Or. We can admit that all things inevitably change. People change, contexts change, clients change, markets change, technology changes. Things evolve. All things are forever shifting. And if you commit yourself to trying to define things, point in time, and then keep them that way forever, you’ll inevitably find yourself either left behind, run over, or ignored. And, above all, frustrated.
Leaders embrace change. They pursue change. In the least, they respond when the world evolves around them; at best, they’re at the forefront of it. They hear the pleas of the team, they lead the charge, they create a better world. (The world will never be “better” if you are instead trying to control it and keep it the same.) They collaborate with others for great ideas, they inspire rather than force. It is the leaders, not the managers, who yield greatness from a team.
“You are breathing life into what would be otherwise a mere machine. You are creating a soul in your organization that will make the mass respond to you as though it were one man. And that is espirit.” – Napoleon Hill
Napoleon Hill wrote of leadership, using the military as an example, that:
“Great results are not achieved by cold, passive, unresponsive soldiers. They don’t go very far and they stop as soon as they can. Leadership not only demands but receives the willing, unhesitating, unfaltering obedience and loyalty of other men; and a devotion that will cause them, when the time comes, to follow… to hell and back again, if necessary.”
Indeed. To hell and back again. Because this, in turn, is the limitation of how far a good leader goes in carrying out what’s important; the way in which he approaches his responsibility to his team in his work. To hell and back again.
OKAY. #LEADERS… BUT HOW DOES ONE LEAD?
Again, Hill offered quite a bit by way of guidance, writing that leadership was built of a few key characteristics…
A leader serves the team, rather than expecting the opposite, and commits himself to this role with utmost seriousness. He watches out for the team first, himself second. “You must be far more solicitous of [your team’s] comfort than of your own. You must look after their health. You must conserve their strength by not demanding needless exertion or useless labor.” And if something is owed to one of your people, you must “turn heaven and Earth upside down to get it for him.” You are last to eat; last to reap the benefits of the work of the team: “Give the man under you his due. the man who always takes and never gives is not a leader. He is a parasite.” And, perhaps most importantly: “do not ask any man to go where you would not go yourself.” A leader takes the first and heaviest blows, accepts any benefits last.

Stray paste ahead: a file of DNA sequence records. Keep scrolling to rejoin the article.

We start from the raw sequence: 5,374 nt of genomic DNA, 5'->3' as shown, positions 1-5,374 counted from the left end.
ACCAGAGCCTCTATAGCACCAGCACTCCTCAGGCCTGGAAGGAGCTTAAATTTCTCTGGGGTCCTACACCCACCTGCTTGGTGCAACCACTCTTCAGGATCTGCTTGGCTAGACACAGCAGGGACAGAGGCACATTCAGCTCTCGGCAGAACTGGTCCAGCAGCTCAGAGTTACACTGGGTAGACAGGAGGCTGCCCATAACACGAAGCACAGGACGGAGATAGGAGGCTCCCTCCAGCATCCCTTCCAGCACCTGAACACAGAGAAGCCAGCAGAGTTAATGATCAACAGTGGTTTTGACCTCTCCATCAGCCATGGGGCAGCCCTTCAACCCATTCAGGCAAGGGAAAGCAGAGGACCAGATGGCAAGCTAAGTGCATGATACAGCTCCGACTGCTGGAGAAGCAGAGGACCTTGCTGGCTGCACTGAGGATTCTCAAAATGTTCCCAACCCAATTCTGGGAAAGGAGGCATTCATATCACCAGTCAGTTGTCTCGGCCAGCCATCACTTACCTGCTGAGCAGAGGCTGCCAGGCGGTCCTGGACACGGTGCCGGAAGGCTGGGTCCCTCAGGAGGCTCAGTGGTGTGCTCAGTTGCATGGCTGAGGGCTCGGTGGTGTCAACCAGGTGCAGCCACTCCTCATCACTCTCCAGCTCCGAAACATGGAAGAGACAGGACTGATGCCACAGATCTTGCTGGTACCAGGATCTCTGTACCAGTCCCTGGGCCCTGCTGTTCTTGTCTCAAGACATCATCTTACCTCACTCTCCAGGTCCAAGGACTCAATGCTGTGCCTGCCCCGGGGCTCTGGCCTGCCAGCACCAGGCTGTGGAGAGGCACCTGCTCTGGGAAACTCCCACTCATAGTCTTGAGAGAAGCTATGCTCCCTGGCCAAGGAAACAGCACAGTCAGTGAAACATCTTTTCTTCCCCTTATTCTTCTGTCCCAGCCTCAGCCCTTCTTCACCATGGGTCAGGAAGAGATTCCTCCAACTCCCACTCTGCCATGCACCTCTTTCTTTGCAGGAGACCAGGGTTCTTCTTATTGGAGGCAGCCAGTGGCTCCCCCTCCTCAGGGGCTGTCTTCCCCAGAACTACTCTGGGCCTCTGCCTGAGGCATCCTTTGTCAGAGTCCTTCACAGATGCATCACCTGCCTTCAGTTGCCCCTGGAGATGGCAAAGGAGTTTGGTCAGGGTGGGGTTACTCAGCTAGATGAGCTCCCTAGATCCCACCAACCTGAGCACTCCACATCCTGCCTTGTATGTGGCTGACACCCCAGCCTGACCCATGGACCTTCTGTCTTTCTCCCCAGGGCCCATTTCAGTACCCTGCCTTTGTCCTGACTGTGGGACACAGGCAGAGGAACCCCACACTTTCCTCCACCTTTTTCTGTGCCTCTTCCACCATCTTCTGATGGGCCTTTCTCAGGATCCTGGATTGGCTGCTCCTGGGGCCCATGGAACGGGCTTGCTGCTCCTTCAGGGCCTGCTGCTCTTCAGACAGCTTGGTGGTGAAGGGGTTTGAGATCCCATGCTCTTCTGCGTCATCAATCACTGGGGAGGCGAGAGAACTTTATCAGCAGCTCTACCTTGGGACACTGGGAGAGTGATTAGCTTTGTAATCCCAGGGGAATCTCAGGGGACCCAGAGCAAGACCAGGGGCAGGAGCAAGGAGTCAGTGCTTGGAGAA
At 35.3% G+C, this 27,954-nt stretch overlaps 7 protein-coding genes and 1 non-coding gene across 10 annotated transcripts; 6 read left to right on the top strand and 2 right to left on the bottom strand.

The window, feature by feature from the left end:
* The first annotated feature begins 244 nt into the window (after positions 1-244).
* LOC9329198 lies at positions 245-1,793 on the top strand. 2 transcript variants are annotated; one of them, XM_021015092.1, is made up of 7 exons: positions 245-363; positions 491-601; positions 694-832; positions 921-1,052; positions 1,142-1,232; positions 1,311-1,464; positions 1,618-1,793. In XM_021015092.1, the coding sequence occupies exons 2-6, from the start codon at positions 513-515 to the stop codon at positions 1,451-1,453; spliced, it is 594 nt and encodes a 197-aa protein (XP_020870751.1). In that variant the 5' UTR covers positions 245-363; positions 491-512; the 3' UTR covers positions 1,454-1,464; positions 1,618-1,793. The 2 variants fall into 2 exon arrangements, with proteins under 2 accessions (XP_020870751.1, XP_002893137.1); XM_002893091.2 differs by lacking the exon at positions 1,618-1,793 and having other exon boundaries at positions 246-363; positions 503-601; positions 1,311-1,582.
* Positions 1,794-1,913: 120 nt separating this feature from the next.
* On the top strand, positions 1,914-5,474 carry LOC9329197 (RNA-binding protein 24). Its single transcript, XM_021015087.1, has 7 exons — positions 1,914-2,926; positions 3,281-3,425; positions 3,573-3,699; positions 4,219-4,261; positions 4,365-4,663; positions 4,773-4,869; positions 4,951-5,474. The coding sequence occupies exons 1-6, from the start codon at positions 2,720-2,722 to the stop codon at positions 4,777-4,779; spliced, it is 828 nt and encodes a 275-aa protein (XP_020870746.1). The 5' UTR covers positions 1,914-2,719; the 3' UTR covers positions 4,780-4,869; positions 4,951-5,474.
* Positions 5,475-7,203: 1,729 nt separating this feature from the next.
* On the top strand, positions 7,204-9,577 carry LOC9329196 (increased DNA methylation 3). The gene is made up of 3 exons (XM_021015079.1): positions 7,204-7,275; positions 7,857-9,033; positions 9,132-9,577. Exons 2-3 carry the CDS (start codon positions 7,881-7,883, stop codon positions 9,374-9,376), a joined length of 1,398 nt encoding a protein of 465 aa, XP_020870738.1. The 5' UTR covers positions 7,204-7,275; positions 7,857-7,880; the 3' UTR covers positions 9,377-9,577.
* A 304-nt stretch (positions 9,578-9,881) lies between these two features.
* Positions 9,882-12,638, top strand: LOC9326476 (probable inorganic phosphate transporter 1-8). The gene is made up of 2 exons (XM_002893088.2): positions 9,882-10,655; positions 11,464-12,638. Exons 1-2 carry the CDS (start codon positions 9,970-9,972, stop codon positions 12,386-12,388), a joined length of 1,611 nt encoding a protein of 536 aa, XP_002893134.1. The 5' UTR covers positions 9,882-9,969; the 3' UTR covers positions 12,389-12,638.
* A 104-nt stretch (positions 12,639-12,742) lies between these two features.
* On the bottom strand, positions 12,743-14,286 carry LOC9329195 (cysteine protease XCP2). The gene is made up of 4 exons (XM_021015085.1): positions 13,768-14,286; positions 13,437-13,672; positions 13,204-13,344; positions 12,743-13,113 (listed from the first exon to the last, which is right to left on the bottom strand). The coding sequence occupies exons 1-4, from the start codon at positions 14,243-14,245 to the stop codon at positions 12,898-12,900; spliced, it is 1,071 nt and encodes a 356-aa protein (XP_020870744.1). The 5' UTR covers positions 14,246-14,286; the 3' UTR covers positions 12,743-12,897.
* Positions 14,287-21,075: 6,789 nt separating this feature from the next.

(A manager, it should be said, typically does the opposite.)
BUT MANAGERS STILL HAVE STRENGTHS! WHY CAN’T WE BE BOTH?
Typically, our natural inclinations and comfort zones cause us to fall in one of the two categories and exist there in perpetuity. Using something like the Myers Briggs assessment, which breaks us down across four dichotomies, we might realize that, with regard to our preferred interactions with the outside world and our level of tolerance of change and spontaneity, we fall into categories that lend themselves to more “managerial” or more “leader.”
a.) A preference for order, structure, programmed responses, formality, systems, contingency planning, schedules and scheduling, standards, familiarity, routine, planning, dates, deadlines, details, metrics, organization, caution in action, and a discomfort in all things that challenge these… this describes the “Judging” preference, which lends itself to merely managing.
b.) A preference for informality, organic changes, adaptability, casual interactions, variety, spontaneity, flexibility, freedom, ad hoc approaches, speed in action, and, above all, a comfort in unexpected changes, in making adjustments as situations require, and in taking risks… this describes the “Perceiving” preference, which lends itself to leading.